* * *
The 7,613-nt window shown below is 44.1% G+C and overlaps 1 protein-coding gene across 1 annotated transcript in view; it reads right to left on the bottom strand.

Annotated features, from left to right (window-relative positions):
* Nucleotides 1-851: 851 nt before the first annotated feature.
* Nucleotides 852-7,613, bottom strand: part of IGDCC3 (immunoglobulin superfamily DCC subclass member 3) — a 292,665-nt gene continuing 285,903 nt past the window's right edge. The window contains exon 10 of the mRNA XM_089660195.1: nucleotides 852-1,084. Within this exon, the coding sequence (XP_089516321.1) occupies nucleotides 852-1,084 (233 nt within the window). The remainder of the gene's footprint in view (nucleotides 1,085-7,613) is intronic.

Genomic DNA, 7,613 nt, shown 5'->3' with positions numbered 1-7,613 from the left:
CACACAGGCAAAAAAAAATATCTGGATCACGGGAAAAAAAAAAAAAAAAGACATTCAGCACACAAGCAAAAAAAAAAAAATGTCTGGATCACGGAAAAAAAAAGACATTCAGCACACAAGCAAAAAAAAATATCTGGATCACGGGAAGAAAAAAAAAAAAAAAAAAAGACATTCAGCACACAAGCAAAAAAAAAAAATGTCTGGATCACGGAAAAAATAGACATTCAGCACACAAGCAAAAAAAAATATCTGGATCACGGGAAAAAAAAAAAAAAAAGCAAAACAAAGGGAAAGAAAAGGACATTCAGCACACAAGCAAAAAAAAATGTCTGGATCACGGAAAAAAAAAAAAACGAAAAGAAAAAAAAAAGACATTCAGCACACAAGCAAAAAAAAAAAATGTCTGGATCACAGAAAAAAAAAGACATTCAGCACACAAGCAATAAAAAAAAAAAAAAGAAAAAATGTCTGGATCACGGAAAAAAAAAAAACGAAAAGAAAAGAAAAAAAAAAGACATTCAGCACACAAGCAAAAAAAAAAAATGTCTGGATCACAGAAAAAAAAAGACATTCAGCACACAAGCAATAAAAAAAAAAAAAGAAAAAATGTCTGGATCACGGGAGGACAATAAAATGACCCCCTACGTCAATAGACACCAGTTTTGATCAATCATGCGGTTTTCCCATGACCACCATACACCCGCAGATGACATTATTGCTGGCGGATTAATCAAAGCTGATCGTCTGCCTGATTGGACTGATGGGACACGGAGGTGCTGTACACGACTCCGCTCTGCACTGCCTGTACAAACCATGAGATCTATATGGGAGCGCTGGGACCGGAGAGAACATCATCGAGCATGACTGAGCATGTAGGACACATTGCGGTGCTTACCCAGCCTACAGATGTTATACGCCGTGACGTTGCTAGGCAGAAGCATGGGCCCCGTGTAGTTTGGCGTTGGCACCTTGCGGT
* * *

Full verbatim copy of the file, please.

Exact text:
The 7,613-nt window shown below is 44.1% G+C and overlaps 1 protein-coding gene across 1 annotated transcript in view; it reads right to left on the bottom strand.

Annotated features, from left to right (window-relative positions):
* Nucleotides 1-851: 851 nt before the first annotated feature.
* Nucleotides 852-7,613, bottom strand: part of IGDCC3 (immunoglobulin superfamily DCC subclass member 3) — a 292,665-nt gene continuing 285,903 nt past the window's right edge. The window contains exon 10 of the mRNA XM_089660195.1: nucleotides 852-1,084. Within this exon, the coding sequence (XP_089516321.1) occupies nucleotides 852-1,084 (233 nt within the window). The remainder of the gene's footprint in view (nucleotides 1,085-7,613) is intronic.

Genomic DNA, 7,613 nt, shown 5'->3' with positions numbered 1-7,613 from the left:
CACACAGGCAAAAAAAAATATCTGGATCACGGGAAAAAAAAAAAAAAAAGACATTCAGCACACAAGCAAAAAAAAAAAAATGTCTGGATCACGGAAAAAAAAAGACATTCAGCACACAAGCAAAAAAAAATATCTGGATCACGGGAAGAAAAAAAAAAAAAAAAAAAGACATTCAGCACACAAGCAAAAAAAAAAAATGTCTGGATCACGGAAAAAATAGACATTCAGCACACAAGCAAAAAAAAATATCTGGATCACGGGAAAAAAAAAAAAAAAAGCAAAACAAAGGGAAAGAAAAGGACATTCAGCACACAAGCAAAAAAAAATGTCTGGATCACGGAAAAAAAAAAAAACGAAAAGAAAAAAAAAAGACATTCAGCACACAAGCAAAAAAAAAAAATGTCTGGATCACAGAAAAAAAAAGACATTCAGCACACAAGCAATAAAAAAAAAAAAAAGAAAAAATGTCTGGATCACGGAAAAAAAAAAAACGAAAAGAAAAGAAAAAAAAAAGACATTCAGCACACAAGCAAAAAAAAAAAATGTCTGGATCACAGAAAAAAAAAGACATTCAGCACACAAGCAATAAAAAAAAAAAAAGAAAAAATGTCTGGATCACGGGAGGACAATAAAATGACCCCCTACGTCAATAGACACCAGTTTTGATCAATCATGCGGTTTTCCCATGACCACCATACACCCGCAGATGACATTATTGCTGGCGGATTAATCAAAGCTGATCGTCTGCCTGATTGGACTGATGGGACACGGAGGTGCTGTACACGACTCCGCTCTGCACTGCCTGTACAAACCATGAGATCTATATGGGAGCGCTGGGACCGGAGAGAACATCATCGAGCATGACTGAGCATGTAGGACACATTGCGGTGCTTACCCAGCCTACAGATGTTATACGCCGTGACGTTGCTAGGCAGAAGCATGGGCCCCGTGTAGTTTGGCGTTGGCACCTTGCGGT